We regret to record the death of Mr. Samuel Perkins, junior, one of the best know and most highly respected inhabitants of the the village. He had been suffering for some months from an internal complaint, which during the past four or five weeks has made rapid progress. His sufferings have been borne most patiently, and uncomplainingly, and he passed peacefully away on Monday evening. He leaves a wife and one little boy to mourn the loss of an excellent husband and father. The utmost sympathy is felt throughout the parish for the bereaved family.

The Parish Council met in the Infant's Schoolroom, on September 21st , at 7.30 p.m. Present; Mr. John Madams (chairman), and Messers. W. J. Sebrooke, J. Tatman, W. Welch, G. Chapman, L. Maudlin, S. Perkins sen., and the Clerk (Mr. F. J. Robinson). Mr. Welch proposed that £2 be given for the extra work in collecting the Special Rate. Mr. Chapman proposed that it be £3. Mr. Welch's proposition was carried. The District Council wrote respecting the condition of the Mill stream back brooks etc. As some had already been cleaned out it was agreed that notices be sent calling upon all the owners or holders to complete the work. The Postmaster-General wrote respecting a Sunday delivery of letters, as a strong protest had been sent with a petition signed by two-thirds of the parishioners against a Sunday delivery. Mr. Chapman said he had obtained a hundred signatures for delivery, and he said if it had not been for the inclusion of Maulden Hall End the numbers would have been equal. Mr. Maudlin also protested against the parishioners of Maulden interfering in Clophill Parish business. Attention was called to the very serious illness of the overseer, Mr. S. Perkins junior., as he was unable to fulfil the duties of overseer, Mr, S. Perkins senior proposed Mr J. W Seabrook of Beadlow, as overseer. Carried unanimously.

Saturday September 30th 1911 (Continued)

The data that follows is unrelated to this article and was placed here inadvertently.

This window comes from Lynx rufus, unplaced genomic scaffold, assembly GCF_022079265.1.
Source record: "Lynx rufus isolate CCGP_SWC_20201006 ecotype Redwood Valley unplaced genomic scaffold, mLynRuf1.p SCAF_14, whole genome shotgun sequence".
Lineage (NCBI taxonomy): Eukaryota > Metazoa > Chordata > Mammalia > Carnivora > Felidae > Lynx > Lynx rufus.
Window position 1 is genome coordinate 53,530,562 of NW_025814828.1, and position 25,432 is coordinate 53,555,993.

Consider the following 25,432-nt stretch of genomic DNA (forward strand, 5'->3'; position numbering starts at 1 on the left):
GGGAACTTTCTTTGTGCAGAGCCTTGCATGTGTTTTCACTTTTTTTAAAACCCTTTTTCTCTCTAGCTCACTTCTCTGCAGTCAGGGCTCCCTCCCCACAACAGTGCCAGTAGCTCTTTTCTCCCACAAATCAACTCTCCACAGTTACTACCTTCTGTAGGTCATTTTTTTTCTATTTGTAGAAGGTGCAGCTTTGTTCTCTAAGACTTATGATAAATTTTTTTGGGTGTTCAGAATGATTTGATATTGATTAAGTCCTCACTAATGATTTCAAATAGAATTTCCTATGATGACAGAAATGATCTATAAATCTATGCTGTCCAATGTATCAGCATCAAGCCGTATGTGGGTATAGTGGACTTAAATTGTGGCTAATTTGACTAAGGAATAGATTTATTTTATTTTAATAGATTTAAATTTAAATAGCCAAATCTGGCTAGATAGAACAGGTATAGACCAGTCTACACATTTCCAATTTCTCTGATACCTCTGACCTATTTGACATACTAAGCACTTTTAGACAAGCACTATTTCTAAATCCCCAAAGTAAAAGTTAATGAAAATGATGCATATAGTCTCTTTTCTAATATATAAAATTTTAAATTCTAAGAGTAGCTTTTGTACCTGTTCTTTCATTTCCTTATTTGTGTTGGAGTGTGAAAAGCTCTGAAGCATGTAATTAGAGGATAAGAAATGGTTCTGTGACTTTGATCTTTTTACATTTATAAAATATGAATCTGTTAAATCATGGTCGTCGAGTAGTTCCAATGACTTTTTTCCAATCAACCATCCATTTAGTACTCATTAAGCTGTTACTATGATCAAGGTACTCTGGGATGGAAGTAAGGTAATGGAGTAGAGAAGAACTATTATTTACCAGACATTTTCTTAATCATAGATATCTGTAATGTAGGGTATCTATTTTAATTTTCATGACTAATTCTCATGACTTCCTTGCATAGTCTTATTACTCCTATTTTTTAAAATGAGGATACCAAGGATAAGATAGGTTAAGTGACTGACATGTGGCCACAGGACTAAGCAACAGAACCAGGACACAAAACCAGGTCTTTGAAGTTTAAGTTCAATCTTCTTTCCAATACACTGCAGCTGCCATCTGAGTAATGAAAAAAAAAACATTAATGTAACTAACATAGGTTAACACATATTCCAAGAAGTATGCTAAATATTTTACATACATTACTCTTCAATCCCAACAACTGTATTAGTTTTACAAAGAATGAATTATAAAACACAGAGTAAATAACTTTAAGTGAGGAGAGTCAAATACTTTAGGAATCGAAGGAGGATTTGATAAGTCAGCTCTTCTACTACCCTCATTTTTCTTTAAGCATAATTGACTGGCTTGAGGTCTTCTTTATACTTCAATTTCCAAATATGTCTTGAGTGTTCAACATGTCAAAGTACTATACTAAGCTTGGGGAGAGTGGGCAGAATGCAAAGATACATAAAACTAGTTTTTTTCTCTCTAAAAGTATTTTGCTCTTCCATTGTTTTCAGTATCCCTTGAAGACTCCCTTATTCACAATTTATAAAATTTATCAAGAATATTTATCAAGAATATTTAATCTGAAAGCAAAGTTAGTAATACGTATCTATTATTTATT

The Church harvest festival was held on Friday and Sunday. The Church had been very tastefully decorated by Mrs. Matthews, the Misses Horn, Miss M. Goodall, the Misses Seabrook, the Misses Borroughs, Mrs Cunnington, Miss Mossman, Miss F. Gudgin, Miss a Bushby and Miss M. Sharman. Mr. Tatman also rendered valuable assistance. There was a celebration of Holy Communion on Friday at 10.00 a.m. And the evening service was at 7, and drew a large congregation. The service was fully choral, and was sung by the Rector the Rev. C. L. Matthews. The Rev. C. Bromley, of Maulden, read the lessons, and the Rev. W. C. Browne of, Haynes also assisted. The Magnificat and Nunc Dimittis was sung to Reade in C, and the anthem was Stainer's, "Ye shall dwell in the Land." The musical portion of the service was very well rendered by the choir, and the well-known harvest hymns were heartily joined in by the whole congregation. The Rector preached a capital sermon on "The reapers are the angels." The congregation on Sunday evening was the largest seen in the church for some years, and seats had to be placed in the aisles to accommodate some. The anthem and Reade's service were repeated, and the Rector preached on "While the earth remaineth seed time and harvest shall not fail." The offertories, which amounted to £6 14s., were divided between the County hospital (two-thirds) and the Royal Agricultural Benevolent Society (one-third).